WOMEN ON THE ROAD : Rewriting Travel in Poetry and Photographs
ELIZABETH BRADFIELD, RACHEL ELIZA GRIFFITHS, & TESS TAYLOR in ORION Magazine
For a lot of its history, the “road trip” has conjured predominantly white, straight, masculine images (see literature from Homer to Henry Wadsworth Longfellow to Jack Kerouac), but of course, that’s never been true. Women have always voyaged, whether to follow seasonal resources, relocate or migrate, work to make a better life, or to make art and dream. The road is also one of our homes.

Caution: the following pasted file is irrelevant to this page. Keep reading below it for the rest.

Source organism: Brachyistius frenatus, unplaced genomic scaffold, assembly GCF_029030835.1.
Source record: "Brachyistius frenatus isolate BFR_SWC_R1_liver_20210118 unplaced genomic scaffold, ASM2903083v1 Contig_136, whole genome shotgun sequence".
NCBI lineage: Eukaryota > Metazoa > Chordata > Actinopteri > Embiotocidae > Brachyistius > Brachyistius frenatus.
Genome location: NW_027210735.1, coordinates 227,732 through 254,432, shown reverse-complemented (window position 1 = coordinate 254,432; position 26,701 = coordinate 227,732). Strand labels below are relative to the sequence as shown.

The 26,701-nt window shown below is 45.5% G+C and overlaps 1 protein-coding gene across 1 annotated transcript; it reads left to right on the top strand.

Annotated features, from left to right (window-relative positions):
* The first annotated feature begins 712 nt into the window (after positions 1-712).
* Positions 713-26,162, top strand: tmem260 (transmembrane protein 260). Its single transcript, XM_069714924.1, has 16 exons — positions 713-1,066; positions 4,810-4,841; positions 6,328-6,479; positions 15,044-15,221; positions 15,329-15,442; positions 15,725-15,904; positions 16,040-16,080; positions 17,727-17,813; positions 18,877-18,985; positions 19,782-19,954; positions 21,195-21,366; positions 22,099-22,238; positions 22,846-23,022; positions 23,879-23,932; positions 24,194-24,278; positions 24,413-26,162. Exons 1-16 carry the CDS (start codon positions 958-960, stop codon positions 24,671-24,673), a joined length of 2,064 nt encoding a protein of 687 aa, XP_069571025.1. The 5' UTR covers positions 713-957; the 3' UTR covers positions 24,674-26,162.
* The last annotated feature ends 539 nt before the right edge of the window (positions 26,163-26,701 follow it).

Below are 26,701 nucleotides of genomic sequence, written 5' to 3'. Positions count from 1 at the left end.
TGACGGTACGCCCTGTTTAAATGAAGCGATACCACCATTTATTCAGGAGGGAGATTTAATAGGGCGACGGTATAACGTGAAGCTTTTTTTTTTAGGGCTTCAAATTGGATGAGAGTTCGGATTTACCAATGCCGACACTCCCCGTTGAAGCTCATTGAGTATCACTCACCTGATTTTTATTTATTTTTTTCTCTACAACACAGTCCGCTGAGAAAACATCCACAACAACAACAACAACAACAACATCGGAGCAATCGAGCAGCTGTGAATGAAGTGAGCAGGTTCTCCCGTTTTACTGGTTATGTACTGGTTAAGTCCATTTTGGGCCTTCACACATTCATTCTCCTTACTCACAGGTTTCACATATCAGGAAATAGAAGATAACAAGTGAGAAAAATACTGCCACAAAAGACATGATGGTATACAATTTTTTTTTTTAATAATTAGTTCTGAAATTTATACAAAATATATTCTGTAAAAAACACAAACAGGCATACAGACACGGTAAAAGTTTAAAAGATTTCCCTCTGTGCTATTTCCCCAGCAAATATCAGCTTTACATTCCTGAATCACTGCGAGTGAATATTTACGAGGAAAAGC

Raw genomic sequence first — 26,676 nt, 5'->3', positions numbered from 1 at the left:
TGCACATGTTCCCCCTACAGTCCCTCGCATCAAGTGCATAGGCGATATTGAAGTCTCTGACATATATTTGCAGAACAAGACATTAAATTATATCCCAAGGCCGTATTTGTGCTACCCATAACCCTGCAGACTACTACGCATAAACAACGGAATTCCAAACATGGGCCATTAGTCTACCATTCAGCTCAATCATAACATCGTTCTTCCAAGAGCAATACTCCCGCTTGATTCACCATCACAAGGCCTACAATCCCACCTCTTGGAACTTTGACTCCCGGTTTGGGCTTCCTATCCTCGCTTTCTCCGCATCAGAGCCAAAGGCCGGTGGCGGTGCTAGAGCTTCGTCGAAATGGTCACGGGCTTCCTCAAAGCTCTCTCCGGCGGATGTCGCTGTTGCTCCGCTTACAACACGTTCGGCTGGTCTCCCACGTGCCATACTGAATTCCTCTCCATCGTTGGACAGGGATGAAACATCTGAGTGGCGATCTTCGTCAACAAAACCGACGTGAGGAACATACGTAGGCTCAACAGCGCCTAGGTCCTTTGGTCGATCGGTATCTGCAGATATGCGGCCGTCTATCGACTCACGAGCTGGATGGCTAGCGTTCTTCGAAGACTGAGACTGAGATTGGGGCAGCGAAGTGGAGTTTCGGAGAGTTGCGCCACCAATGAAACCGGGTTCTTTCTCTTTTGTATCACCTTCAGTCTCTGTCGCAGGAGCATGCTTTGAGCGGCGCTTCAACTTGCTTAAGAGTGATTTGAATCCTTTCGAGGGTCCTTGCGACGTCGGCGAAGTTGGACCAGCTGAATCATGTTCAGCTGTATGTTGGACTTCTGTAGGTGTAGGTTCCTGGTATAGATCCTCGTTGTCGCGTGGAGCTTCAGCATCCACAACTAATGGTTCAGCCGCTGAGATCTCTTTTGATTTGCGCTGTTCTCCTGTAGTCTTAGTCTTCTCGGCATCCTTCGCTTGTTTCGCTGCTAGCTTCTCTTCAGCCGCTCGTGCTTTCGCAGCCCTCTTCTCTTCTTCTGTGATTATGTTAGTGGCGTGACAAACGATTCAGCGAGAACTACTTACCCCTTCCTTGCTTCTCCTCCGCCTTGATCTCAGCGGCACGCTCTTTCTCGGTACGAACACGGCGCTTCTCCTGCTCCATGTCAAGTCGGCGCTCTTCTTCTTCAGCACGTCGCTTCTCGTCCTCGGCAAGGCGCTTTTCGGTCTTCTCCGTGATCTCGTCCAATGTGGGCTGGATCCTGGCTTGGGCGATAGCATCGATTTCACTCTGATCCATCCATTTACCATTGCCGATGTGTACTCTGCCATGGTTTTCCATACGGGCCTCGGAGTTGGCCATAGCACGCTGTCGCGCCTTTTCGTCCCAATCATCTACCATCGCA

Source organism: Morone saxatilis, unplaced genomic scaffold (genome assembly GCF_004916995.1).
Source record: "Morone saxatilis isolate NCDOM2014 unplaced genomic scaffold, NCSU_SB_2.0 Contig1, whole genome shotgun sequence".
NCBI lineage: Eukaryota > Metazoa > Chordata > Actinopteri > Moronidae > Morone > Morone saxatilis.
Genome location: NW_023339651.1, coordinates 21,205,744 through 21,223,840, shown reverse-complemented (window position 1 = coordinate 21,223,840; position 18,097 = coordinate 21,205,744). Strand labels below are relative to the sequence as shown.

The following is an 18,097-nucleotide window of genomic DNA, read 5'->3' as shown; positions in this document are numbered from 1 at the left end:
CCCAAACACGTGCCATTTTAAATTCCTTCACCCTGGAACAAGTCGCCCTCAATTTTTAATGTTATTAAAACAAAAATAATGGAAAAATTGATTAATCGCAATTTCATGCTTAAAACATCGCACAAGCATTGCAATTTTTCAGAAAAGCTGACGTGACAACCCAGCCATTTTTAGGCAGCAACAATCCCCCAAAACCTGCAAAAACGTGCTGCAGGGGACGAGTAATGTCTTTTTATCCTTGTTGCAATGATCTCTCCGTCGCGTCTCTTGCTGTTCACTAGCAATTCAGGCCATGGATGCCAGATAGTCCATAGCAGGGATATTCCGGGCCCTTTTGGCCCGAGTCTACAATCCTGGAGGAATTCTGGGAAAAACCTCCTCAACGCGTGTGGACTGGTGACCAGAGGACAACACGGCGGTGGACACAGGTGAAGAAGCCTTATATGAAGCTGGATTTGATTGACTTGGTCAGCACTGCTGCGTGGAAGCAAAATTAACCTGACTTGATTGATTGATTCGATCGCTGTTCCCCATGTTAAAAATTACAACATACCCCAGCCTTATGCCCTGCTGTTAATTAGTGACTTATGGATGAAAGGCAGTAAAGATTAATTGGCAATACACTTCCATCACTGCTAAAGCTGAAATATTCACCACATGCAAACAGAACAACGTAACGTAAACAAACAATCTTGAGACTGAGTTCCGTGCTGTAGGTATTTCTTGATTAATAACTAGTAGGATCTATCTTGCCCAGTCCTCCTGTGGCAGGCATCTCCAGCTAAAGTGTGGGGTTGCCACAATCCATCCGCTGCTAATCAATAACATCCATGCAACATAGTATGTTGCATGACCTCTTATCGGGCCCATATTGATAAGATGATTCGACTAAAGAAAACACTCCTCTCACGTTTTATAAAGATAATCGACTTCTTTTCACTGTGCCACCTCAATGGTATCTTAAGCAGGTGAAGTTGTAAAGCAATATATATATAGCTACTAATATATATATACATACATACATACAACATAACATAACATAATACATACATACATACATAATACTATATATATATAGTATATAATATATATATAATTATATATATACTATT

It’s also true that “the road” may feel different to us, as women, and to each of us, individually. Gender, class, race, and sexuality complicate the myth of the “freedom of the open road”; though in that complication, fascinating connections blossom, too. Travel raises questions: How do we engage the unfamiliar? How does the unfamiliar engage us? What are our responsibilities as travelers? What wrongs, silences, and absences must we work against and speak into? What are we missing? FOR MORE
Photo Credit: Yannic Laderach